Potential game changer: Real-time commerce engine Ginjex launches in beta
London-based startup Ginjex launched its "real-time availability engine" in Beta on Wednesday, providing small and independent businesses a place to list their availability live so customers can get the services they need exactly when they need them.
Bringing goods from website to consumer has become a mind-bending race to see who can get there the fastest. Zappos set a standard for speed with its common next-day delivery upgrades, and Amazon Prime offers subscribers next- and second day shipments on all purchases for just a couple of dollars, where just a few years ago, such rapid delivery used to tack on a significant extra cost.
This week, eBay Now dropped the service time to the same day in its initial San Francisco test deployment. With that service, users can buy goods from major retailers like Macy's, Target, or Best Buy, and have their goods delivered to them within hours.
Ginjex is not about delivering goods to consumers immediately, But it applies that same urgency and immediacy to connecting users to services. With it, users can see what businesses are open, and see who is available right this minute.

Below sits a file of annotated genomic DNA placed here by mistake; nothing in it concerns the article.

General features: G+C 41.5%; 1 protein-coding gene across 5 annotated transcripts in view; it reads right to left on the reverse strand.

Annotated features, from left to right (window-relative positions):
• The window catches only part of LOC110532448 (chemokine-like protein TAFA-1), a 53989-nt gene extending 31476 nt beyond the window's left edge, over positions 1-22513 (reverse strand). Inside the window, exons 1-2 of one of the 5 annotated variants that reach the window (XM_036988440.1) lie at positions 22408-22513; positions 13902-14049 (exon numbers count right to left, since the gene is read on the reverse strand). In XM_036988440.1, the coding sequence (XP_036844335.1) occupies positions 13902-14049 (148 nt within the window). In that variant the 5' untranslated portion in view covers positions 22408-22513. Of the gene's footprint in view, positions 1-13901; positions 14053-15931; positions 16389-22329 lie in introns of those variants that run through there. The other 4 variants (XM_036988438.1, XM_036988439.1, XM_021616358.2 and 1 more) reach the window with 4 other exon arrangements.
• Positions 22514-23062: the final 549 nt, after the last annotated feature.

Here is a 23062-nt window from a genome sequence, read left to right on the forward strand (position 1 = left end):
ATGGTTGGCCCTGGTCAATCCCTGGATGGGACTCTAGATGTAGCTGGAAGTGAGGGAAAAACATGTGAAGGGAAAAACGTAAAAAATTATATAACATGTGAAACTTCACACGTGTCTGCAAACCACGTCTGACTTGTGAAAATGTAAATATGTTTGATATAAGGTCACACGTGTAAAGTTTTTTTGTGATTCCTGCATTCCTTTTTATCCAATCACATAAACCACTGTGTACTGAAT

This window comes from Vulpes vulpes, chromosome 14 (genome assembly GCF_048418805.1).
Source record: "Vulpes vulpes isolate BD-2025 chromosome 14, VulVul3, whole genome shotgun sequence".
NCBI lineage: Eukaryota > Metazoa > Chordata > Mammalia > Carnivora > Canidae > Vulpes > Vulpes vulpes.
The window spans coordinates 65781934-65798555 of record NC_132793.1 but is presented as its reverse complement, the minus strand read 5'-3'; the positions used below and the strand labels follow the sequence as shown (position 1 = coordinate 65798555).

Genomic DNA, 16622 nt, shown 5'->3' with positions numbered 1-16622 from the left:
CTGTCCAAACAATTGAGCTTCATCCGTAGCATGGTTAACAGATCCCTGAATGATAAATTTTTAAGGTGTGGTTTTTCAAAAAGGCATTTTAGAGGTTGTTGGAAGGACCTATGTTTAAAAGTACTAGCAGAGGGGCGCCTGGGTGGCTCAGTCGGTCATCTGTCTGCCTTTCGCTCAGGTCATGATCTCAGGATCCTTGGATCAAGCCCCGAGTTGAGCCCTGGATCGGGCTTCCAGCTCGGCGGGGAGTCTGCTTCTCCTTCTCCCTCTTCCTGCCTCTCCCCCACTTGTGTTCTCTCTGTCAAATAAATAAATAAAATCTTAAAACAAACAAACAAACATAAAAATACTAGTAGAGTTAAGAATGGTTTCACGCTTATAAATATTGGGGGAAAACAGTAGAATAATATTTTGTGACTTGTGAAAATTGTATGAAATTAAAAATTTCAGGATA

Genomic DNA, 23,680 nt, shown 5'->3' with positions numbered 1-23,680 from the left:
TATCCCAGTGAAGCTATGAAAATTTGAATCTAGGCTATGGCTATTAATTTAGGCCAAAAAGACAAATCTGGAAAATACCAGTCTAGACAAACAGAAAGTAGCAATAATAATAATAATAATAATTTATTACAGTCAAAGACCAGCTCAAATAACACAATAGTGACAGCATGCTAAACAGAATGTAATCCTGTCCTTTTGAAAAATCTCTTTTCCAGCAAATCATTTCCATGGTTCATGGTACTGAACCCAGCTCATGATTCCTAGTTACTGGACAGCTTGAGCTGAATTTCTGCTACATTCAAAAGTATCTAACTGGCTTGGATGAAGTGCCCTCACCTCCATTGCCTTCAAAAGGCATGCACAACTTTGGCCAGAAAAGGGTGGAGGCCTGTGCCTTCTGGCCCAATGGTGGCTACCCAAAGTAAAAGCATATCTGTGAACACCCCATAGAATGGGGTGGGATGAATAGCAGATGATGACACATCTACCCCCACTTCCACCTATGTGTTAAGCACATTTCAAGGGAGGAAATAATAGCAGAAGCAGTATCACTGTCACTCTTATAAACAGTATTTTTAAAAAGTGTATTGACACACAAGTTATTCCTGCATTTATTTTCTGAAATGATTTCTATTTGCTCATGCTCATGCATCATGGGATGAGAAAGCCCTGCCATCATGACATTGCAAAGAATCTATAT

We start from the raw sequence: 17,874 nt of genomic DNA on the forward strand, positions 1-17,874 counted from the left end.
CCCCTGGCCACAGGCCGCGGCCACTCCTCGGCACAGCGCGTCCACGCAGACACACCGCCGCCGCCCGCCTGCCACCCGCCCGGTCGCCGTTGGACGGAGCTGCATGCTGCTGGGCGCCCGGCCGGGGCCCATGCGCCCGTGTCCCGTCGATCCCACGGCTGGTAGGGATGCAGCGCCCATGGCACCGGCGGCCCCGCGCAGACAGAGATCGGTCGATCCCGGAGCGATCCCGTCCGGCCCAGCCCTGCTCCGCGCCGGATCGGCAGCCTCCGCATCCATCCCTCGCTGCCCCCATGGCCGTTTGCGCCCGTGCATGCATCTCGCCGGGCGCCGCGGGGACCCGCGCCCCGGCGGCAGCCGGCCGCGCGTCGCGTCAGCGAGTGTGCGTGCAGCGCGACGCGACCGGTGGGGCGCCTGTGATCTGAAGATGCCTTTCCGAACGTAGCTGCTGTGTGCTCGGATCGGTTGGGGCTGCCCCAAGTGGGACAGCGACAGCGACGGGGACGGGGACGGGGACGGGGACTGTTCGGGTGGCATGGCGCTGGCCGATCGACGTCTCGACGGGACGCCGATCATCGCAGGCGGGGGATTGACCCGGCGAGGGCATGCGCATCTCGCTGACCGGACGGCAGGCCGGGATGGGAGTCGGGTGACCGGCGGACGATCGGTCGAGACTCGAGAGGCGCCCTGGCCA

The name Ginjex is a truncation of "Global Instant Jobs Exchange," and it takes the concept of real-time presence that instant messaging and communications systems have used for years and applies it to a location-aware business directory. Let's say, for example, a hair salon has some unexpected cancellations, and its day suddenly opens up to taking new customers. The salon's Ginjex listing can be switched to show immediate availability, and potential customers who search the area for hair salons can see that there are immediate appointments open.
With Ginjex, availability is effectively a boolean that has been added to location-based search, so if you search for "restaurants near me," you're only going to get the results that you can actually go to immediately.
That should appeal to anyone who has traveled to a city that is not their home on a holiday, and found themselves searching through sites with regular business hours, but no way of knowing if the places they searched were actually open or not.
Beyond the availability feature, the service can be used to post live offers or coupons to attract nearby customers, and any alerts can be pushed to users via SMS. The whole service is about making immediate connections.
Businesses and individuals have to subscribe to Ginjex for this "live broadcast," capability, but because it is currently in beta, listing is free. The beta test bed is limited right now to East London, but there are plans to expand the service to the rest of the UK, and then into emerging markets such as Brazil, Russia, India, and China.